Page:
Minneapolis has five off-leash dog parks, but you can only use them if your dog has a special permit. Permits last for a year and cost $35 for the first dog and $25 for each additional dog; if you live outside Minneapolis (say, for example, in St. Paul), permits cost $60 for the first dog and $30 for each additional dog. Tourists can either run the risk of incurring a fine or seek alternatives.
One alternative is St. Paul’s off-leash dog park, a fully-enclosed 4.5 acre area in Arlington Park (located at the corner of Arlington and Arkwright). It wouldn’t be a choice I’d make, because it doesn’t have a designated small-dog area, but there are plenty of people who love it. Since we rent a car when we visit the Twin Cities, my choice would be (and will be, the next time we go) the Alimagnet Dog Park in Burnsville, MN (about 15 miles south of Minneapolis). It has a small-dog area and although permits are encouraged (the fees support the park), they’re not required.
Here’s a useful resource: A group of dog owners has put together a list of Twin Cities-area dog parks, with notes about whether permits are required or not. They provide links to the parks’ sites, and it’s a good idea to look at the links because they provide more detail than the owners’ summaries (the Alimagnet summary, for example, says that permits are required, but I suspect that’s because the owners’ summary form has a yes/no check box next to “permits required”).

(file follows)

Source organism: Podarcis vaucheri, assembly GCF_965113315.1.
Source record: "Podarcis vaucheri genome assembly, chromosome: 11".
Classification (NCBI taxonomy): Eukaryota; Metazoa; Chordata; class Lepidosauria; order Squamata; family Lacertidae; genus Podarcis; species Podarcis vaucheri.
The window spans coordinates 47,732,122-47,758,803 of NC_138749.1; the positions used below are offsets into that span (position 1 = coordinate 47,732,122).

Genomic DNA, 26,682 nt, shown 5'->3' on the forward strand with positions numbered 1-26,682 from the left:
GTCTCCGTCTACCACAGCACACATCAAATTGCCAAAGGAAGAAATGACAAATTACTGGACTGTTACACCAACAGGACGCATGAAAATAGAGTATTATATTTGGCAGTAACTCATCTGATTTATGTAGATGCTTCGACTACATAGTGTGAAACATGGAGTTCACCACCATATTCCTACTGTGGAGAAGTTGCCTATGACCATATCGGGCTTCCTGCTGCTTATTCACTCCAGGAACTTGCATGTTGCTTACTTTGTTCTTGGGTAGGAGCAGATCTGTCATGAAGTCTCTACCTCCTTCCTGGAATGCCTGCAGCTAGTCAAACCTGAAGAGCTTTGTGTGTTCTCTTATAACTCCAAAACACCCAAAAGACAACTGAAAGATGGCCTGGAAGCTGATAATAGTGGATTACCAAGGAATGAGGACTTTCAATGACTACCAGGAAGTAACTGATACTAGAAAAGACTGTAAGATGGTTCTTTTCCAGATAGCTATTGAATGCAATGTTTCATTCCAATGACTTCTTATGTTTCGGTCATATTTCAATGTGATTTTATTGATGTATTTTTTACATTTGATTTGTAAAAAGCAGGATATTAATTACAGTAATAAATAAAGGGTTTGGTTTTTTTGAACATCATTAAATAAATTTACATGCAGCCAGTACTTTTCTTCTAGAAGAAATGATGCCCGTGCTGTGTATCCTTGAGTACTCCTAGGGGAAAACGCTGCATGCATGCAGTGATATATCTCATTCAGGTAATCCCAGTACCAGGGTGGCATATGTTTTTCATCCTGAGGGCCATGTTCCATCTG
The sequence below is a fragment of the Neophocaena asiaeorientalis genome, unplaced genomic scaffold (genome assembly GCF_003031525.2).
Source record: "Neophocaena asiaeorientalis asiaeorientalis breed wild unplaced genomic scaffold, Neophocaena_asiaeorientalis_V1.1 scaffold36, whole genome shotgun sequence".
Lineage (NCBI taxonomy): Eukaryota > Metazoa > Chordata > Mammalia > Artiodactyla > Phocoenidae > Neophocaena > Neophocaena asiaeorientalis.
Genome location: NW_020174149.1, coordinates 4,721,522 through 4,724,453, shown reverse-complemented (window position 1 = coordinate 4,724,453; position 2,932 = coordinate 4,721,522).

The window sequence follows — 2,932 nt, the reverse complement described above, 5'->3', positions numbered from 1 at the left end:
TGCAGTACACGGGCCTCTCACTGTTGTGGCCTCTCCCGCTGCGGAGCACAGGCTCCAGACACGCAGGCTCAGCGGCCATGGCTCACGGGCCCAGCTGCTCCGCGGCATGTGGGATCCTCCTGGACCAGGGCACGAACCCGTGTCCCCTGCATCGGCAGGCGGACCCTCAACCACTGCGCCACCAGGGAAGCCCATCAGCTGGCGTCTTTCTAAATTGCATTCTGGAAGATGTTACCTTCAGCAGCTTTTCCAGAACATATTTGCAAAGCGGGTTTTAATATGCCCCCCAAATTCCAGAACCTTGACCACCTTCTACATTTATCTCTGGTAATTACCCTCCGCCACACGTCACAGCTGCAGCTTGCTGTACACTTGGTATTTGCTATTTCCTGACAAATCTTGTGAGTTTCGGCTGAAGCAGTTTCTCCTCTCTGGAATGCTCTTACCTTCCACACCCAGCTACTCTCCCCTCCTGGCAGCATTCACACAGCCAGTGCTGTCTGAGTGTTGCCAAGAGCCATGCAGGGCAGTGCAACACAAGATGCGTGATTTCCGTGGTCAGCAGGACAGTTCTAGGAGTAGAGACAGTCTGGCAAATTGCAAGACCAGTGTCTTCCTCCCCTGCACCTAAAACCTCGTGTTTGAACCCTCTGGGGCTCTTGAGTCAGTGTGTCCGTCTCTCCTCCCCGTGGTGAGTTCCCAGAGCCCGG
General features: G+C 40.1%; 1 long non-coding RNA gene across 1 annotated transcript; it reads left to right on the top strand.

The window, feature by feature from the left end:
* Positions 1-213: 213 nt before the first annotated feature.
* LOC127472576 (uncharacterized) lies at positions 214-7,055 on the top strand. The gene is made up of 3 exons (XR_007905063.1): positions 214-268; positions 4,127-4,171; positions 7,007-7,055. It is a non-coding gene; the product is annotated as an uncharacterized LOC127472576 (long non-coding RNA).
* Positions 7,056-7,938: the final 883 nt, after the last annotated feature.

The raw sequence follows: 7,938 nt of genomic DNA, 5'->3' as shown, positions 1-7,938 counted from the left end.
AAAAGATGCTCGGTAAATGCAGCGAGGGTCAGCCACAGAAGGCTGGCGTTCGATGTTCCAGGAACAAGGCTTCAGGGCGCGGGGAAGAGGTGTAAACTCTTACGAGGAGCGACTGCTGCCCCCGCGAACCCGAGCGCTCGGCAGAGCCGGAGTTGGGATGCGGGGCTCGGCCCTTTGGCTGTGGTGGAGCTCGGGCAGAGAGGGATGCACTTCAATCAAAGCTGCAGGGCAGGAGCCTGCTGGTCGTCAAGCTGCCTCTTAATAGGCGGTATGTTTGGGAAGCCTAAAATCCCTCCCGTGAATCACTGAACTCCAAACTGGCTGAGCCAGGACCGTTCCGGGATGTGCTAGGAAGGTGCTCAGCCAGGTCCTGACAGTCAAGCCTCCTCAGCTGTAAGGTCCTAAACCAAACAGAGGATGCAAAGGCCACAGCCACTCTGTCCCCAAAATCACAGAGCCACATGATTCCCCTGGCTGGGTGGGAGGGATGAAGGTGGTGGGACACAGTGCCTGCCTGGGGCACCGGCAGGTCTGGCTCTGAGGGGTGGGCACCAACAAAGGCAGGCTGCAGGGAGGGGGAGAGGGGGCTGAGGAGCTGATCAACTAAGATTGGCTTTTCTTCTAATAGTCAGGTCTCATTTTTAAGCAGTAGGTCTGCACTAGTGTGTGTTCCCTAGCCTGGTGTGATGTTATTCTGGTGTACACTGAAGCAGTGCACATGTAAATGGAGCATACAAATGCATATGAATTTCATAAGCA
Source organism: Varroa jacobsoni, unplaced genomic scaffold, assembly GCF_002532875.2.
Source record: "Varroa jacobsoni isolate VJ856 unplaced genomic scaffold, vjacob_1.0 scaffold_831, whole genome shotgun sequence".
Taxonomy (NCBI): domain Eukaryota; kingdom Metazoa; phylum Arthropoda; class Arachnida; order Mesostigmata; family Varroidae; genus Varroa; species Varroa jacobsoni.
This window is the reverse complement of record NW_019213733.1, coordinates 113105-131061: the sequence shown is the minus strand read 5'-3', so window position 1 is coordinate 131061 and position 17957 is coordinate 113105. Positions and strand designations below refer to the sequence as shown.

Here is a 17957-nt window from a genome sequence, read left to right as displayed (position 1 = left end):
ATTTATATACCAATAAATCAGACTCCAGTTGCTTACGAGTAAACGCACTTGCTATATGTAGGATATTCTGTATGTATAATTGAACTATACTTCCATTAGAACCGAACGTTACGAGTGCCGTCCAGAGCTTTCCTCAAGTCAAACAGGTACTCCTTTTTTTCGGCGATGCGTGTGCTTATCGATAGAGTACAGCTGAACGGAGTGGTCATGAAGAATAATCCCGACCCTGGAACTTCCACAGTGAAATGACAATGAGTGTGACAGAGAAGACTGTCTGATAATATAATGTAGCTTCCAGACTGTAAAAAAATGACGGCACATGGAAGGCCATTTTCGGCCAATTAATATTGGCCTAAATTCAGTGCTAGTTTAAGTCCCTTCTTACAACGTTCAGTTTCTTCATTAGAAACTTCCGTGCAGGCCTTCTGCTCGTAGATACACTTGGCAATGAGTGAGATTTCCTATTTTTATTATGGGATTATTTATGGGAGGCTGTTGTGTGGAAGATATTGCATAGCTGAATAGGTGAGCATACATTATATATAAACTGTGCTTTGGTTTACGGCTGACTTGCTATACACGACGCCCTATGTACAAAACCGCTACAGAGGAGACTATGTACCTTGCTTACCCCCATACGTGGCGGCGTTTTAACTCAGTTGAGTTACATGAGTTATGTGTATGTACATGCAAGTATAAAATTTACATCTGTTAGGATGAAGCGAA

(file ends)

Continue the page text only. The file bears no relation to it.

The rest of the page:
I like going to off-leash dog parks (with small-dog areas) with Chloe because she really loves a Chuckit! session — she hardly ever gets the chance to run flat-out, otherwise. If you and your dog have different preferences, there are a world of alternatives to Twin Cities dog parks. A great place to start is the NPS site for the Mississippi National River and Recreation Area. MNRRA is a huge swath of parkland along the Mississippi, offering a range of outdoor experiences. On the civilized end, Chloe and I accompanied my brother and sister-in-law (plus an antique Shih Tzu and a brainless Springer Spaniel) on a walk along the bluffs overlooking the Mississippi in the Highland Park area of St. Paul. We shared the path with joggers and bikers, and had great views of the river.
If you’re looking for very civilized, take a walking tour of St. Paul’s Summit Avenue, lined with some of the most glorious old homes you’ll ever see (including the one in this picture), or take an F. Scott Fitzgerald walking tour of St. Paul, where the author was born and spent part of his youth. The next time we visit the Twin Cities, I’ll be taking Chloe on the St. Anthony Falls Heritage Trail (though she won’t be able to visit the inside of the fascinating Mill City Museum). I know I’m only scraping the surface of dog-friendly tours and trails in the Twin Cities — if you have a favorite that I haven’t mentioned, please let me know about it!